Other changes include the additions of paragraphs to clarify when noninvasive medical devices fall into Class A and the differences between Class A and Class B nasal solution sprays. MDA also added another caveat to the rule that surgically invasive medical devices intended for transient use are Class B devices. The caveat states that devices such as neuro-endoscopes and brain spatulas that are intended specifically for use in direct contact with the central nervous system are Class D products.
 
As in the draft text, MDA concludes the final guidance with a series of flow charts based on the rules to help manufacturers determine the appropriate risk category for their medical devices.
 
Final Guidance
 
TGA extends label of Gilead’s COVID-19 antiviral Veklury in new provisional approval
 
TGA has granted provisional approval to Gilead Sciences’ COVID-19 antiviral Veklury in an expanded patient population, extending the label to cover younger children and older, high-risk patients who do not require supplemental oxygen.
 
Gilead first received provisional approval for Veklury, the trade name for remdesivir, in July 2020. At that time, TGA authorized Gilead to provide the intravenous antiviral for use in adults and adolescents aged 12 years and older and weighing at least 40 kg with pneumonia who have been hospitalized and require oxygen.
 
The new label expands use of the medicine in two ways. First, TGA has extended the original population of adults and children who weigh at least 40 kg to include patients who do not require supplemental oxygen but are at high risk of progressing to severe COVID-19. Second, Veklury is now authorized for use in children with pneumonia because of SARS-CoV-2 who require supplemental oxygen starting from four weeks of age and a weight of 3 kg.
 
TGA, which follows the US Food and Drug Administration in granting the two label expansions, based its decision on data from a Phase 2/3 open-arm study in children under 18 years of age and a Phase 3 trial in participants aged 12 years and older weighing over 40 kg.
TGA Notice
 
NMPA posts guidelines in push to build traditional Chinese medicine evidence system
 
China’s National Medical Products Administration (NMPA) has published a pair of guidance documents on traditional Chinese medicine as part of its push to establish an evidence system for evaluating and registering the products.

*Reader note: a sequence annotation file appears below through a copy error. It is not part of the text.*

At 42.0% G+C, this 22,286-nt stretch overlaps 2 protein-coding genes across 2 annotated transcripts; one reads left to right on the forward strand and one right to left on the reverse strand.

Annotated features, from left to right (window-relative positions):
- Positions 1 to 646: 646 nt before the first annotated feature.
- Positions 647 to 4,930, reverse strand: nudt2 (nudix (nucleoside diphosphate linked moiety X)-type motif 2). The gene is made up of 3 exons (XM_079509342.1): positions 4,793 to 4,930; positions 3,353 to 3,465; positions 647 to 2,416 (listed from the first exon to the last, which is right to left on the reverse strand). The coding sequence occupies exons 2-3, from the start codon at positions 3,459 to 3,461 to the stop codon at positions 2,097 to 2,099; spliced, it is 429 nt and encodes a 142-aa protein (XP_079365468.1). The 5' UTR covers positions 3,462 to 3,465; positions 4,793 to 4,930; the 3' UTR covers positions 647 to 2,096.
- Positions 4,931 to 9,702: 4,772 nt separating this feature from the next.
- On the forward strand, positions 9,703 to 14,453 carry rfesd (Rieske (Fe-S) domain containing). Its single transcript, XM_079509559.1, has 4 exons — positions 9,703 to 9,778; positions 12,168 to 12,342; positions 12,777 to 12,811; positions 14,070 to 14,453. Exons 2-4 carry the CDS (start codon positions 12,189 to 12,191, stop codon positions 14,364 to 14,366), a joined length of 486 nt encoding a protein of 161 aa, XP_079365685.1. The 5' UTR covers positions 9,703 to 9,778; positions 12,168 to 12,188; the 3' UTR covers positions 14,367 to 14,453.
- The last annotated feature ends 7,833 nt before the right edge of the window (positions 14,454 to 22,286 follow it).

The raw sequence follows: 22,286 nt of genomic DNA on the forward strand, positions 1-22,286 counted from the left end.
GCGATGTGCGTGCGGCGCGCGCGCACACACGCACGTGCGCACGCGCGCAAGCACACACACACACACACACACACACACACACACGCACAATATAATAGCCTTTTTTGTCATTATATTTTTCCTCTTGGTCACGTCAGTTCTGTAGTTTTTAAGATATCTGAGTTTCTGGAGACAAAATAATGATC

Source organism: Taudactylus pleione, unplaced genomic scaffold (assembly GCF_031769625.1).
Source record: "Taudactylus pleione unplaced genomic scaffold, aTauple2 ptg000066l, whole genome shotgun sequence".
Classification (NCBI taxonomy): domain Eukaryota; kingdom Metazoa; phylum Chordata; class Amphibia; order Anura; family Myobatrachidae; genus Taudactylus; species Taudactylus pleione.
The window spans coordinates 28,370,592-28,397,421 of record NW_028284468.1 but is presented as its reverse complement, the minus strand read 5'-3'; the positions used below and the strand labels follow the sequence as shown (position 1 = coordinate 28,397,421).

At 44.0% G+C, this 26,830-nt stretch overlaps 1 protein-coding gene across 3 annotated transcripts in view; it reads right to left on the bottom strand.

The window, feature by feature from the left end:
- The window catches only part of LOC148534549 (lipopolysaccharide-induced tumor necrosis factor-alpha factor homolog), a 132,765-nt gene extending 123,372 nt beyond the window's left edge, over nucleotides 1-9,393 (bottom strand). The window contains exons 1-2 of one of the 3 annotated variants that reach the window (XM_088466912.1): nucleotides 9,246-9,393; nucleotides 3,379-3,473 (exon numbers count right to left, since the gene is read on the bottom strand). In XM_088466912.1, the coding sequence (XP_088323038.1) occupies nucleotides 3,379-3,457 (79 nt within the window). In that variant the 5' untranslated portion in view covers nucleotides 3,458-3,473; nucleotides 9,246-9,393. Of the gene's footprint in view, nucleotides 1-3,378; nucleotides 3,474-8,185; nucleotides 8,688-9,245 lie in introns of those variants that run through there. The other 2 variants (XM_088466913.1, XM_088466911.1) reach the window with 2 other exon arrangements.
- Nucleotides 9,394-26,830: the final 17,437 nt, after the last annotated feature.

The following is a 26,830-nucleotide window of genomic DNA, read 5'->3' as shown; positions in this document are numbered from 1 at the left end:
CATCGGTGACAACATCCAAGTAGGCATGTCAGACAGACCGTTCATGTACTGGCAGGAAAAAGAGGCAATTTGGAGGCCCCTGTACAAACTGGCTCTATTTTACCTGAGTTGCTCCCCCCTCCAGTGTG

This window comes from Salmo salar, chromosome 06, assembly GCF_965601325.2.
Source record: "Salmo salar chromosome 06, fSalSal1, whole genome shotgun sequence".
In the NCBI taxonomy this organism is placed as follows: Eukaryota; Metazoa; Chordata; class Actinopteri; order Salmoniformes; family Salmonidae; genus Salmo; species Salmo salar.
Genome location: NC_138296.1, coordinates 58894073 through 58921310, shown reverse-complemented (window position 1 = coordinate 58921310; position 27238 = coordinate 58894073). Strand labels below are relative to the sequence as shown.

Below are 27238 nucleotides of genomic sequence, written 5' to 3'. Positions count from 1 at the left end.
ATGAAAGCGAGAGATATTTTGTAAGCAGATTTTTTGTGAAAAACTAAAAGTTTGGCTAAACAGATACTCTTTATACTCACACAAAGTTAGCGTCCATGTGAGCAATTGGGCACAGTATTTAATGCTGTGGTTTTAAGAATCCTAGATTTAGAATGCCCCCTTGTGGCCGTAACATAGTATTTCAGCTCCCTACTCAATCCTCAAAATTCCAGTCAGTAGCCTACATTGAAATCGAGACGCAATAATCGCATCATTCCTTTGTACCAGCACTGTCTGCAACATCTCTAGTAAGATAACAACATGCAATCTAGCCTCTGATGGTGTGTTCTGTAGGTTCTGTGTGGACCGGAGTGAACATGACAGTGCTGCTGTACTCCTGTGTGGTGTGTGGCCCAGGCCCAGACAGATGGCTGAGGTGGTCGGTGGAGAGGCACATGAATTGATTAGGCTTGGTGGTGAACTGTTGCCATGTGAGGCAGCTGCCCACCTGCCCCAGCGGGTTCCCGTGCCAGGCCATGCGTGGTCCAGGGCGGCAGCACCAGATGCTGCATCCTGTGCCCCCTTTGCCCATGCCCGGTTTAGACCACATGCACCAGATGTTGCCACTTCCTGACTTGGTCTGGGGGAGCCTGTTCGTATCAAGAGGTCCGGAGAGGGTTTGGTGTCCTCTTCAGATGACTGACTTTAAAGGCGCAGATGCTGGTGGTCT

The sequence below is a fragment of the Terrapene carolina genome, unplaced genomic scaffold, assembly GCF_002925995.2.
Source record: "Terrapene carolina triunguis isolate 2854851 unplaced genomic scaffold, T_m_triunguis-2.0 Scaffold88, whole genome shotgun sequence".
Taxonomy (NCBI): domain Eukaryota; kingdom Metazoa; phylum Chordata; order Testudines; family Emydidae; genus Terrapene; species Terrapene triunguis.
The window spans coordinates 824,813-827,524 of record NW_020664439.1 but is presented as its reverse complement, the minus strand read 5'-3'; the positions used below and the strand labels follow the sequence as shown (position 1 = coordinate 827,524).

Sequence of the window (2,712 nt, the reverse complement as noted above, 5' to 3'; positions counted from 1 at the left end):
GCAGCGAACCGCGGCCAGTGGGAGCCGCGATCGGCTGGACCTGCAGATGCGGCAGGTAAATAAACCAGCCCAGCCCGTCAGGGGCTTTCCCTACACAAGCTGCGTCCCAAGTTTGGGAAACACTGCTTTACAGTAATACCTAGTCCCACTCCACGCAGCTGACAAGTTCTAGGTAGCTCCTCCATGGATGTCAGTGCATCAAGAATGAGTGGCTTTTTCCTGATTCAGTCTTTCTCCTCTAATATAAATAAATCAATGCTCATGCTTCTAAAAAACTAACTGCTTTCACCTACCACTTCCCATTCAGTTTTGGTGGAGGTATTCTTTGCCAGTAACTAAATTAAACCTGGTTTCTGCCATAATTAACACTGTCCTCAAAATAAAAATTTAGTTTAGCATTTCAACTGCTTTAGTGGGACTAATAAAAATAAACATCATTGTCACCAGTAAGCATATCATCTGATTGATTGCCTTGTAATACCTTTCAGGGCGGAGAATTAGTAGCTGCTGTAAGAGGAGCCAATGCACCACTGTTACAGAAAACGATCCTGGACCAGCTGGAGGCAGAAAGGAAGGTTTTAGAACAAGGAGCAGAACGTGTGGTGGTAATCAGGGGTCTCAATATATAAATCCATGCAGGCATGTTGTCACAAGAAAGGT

One of the guidelines addresses the clinical development of “new drugs of traditional Chinese medicine compound preparations based on human use experiences.” The second text covers communication under the evidence system for registration and evaluation based on the “combination of traditional Chinese medicine theory, human use experiences and clinical trials.”
 
The two documents, which came into force late last month, advocate for clinical trials that build on the theoretical basis for traditional Chinese medicine to address outstanding efficacy and safety issues.
 
NMPA Notice
 
TGA publishes fact sheet on regulation of digital mental health software
 
TGA has posted a fact sheet to answer questions about the regulation of digital mental health software. The document covers topics including what it means for software to follow established clinical practice guidelines.
 
Australia reformed its regulation of software-based medical devices last year, bringing in new rules for software and apps that meet the legislated definition of a medical device. The fact sheet addresses the impact of the changes on developers of digital mental health software, explaining that they are excluded from regulation if they follow established clinical practice guidelines and meet other criteria.
 
TGA added the fact sheet to a centralized resource that details the requirements that now apply to the software-based medical device industry. The web page brings together a collection of existing documents covering different aspects of the new environment, from a flow chart for determining if software is a medical device through to cybersecurity guidance.
 
TGA Guidance
 
Other News:
 
India’s Central Drugs Standard Control Organization (CDSCO) has extended its flexibility on the rules for the minimum shelf life of imported products. The flexibility will now remain in place until the end of October. CDSCO Notice